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I think I may have purchased a hybrid hamster


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#1 Harmony

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Posted 16 April 2012 - 08:56 AM

Well, I was going to the pet store a few days ago to buy a new wheel for Rosie(she is a Syrian)-and I was interested in possibly bringing home a dwarf hamster.
Her coloring caught my eye(btw she was labelled as a Fancy Dwarf Hamster, but scientifically as a Campbell's), and I took her home. I was looking around for info and I found out she matches an Opal Platnimum Campbell's I think? But she has a dorsal stripe, and if I am correct, a Campbell's with that coloring does not have a stripe. She also has some "in between" features, and I looked up hybrids and found a picture of one that nearly matches how she looks. :(
Should I be concerned?

I will post pictures soon, hopefully.

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A couple of the pictures are blurry though. :(

Mod's note: Please do not double post but rather edit your original post if you have something to add or change.

Edited by Christmas_hamster, 16 April 2012 - 09:58 PM.





#2 Genevie

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Posted 16 April 2012 - 09:47 PM

Platinum Campbells can definitely have the dorsal stripe :)

This is a platinum opal right here:
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Though, she could still be a hybrid. The majority of pet store hamsters in the UK have been hybridised, and I'd imagine this is similar for the US. I wouldn't say you should be concerned or disheartened, a hybrid is just as cute and loveable as a pure hamster! :) Just don't breed from her (or any hamster from a pet shop, there's a huge line of issues with that) and keep an extra close eye out for diabetes and other problems.

#3 Ankali

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Posted 16 April 2012 - 11:54 PM

Do you know how old she is? She looks like a mottled blue who has silvered. All black based (blue is black and opal) Campbells will silver, some right away, some late in life. I have a male who started silvering at four weeks old, a female who is just starting to silver at 5 months old, and several who are still solid at over 6 months old.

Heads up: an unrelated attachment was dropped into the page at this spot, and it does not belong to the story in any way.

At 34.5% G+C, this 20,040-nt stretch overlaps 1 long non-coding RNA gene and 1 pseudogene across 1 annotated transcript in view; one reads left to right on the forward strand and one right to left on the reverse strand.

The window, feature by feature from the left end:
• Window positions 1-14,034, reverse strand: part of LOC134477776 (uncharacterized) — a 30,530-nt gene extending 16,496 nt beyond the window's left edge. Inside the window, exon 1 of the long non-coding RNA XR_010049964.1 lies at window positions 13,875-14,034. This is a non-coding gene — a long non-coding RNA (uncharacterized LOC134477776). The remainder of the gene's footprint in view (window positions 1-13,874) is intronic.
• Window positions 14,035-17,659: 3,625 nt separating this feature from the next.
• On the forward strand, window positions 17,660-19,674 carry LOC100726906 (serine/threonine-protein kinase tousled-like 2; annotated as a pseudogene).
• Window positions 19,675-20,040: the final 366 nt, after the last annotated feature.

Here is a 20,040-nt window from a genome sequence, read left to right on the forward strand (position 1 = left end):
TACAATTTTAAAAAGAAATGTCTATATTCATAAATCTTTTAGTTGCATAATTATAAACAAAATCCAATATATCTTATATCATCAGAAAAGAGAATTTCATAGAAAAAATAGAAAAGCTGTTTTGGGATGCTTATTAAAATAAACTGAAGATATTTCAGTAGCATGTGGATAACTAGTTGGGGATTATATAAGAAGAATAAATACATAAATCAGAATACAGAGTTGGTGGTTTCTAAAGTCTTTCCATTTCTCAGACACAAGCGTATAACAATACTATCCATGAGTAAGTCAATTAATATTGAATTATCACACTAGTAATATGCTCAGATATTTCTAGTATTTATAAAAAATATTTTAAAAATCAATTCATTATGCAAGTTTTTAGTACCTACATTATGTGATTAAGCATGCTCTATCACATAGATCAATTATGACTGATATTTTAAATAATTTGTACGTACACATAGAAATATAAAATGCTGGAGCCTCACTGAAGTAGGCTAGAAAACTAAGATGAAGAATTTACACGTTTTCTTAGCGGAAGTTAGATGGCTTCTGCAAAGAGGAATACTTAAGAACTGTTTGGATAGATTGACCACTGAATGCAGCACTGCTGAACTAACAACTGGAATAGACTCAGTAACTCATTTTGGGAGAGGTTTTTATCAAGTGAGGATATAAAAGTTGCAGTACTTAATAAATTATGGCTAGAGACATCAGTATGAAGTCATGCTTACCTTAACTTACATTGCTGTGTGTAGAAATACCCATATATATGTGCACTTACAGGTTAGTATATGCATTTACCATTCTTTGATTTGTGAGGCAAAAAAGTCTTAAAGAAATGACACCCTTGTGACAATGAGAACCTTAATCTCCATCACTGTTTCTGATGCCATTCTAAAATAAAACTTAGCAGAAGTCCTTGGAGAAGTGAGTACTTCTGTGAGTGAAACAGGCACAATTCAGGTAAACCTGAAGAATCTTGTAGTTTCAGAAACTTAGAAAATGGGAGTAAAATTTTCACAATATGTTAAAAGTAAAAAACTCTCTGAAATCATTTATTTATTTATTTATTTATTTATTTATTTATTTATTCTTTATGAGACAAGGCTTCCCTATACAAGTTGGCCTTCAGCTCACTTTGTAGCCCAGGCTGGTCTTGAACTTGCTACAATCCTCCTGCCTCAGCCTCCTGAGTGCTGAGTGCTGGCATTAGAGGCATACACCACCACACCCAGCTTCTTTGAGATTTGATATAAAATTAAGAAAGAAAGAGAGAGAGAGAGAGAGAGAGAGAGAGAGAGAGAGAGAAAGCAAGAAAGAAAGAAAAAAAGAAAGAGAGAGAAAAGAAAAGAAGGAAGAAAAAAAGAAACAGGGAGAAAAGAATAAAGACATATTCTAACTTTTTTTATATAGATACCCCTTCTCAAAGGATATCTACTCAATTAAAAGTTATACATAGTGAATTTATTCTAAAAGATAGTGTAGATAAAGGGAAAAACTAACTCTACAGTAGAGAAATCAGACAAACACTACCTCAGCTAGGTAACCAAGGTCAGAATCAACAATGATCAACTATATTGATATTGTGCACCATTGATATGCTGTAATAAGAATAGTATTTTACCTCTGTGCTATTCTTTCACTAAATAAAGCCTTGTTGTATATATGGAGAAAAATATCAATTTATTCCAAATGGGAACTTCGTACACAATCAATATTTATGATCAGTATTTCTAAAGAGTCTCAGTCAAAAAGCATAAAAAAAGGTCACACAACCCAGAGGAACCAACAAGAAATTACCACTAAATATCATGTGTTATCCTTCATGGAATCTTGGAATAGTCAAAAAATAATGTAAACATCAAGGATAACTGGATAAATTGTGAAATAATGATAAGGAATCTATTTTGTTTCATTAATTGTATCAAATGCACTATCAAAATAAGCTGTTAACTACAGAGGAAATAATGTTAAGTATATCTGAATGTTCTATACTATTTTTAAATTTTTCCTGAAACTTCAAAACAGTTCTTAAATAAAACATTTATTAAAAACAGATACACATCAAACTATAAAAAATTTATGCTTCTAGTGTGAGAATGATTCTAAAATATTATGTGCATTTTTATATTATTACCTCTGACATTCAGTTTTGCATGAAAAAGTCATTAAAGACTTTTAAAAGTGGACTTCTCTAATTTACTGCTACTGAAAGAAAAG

#4 Harmony

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Posted 17 April 2012 - 01:24 AM

Genevie: Thank you! That looks a lot like her-but she has some darker grey arches/spots near her tummy. :D
She has such a sweet personality and is a very very lovable hamster. I don't plan on breeding hamsters.

Ankali: I unfortunately do not know how old she is, but she seemed to be smaller than the others in the tank. She also has dark grey splotches/arches.


This may sound biased/judgmental but another reason why I asked is because Campbell's are generally biters and she isn't.

#5 TeddieBaby

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Posted 17 April 2012 - 01:43 AM

(S)he is beautiful! Lucky you! Posted Image

#6 Harmony

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Posted 17 April 2012 - 02:38 AM

Thank you! She is a precious girl! :)

#7 Christmas_hamster

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Posted 17 April 2012 - 02:59 AM

This may sound biased/judgmental but another reason why I asked is because Campbell's are generally biters and she isn't.


It doesn't sound biased or judgemental. It just sounds misinformed. ;)

Myth: Dwarf hamsters are evil [monsters]. -or- Dwarfs enjoy nothing more than to bite a human.

Truth: Despite popular belief, dwarf hamsters are not the “devil’s creation”. Hamsters in general have a bad reputation for biting, but dwarf hamsters have it the worst. I cannot even count the times I have read this online, heard it from others or have been lectured by pet store employees about the evil dwarf hamster. Dwarfs have this reputation due to some misunderstandings.

The first thing is, hamsters have really terrible eyesight. However they are not helpless due to this, and have learned how to compensate for their less-than-ideal eyesight. Dwarf hamsters often use their teeth to explore something new in order to figure out what it is. This includes your hand, though keep in mind that nibbles do not usually hurt nor do they draw blood. Also because of their poor eyesight hamsters can easily mistake a finger for an enemy (especially if you wake them up, or pick them up with out warning!) or even as a piece of food. It’s important to always let your hamster know that you are there and to wash your hands before handling your hamster so that your hands do not smell like a tasty treat.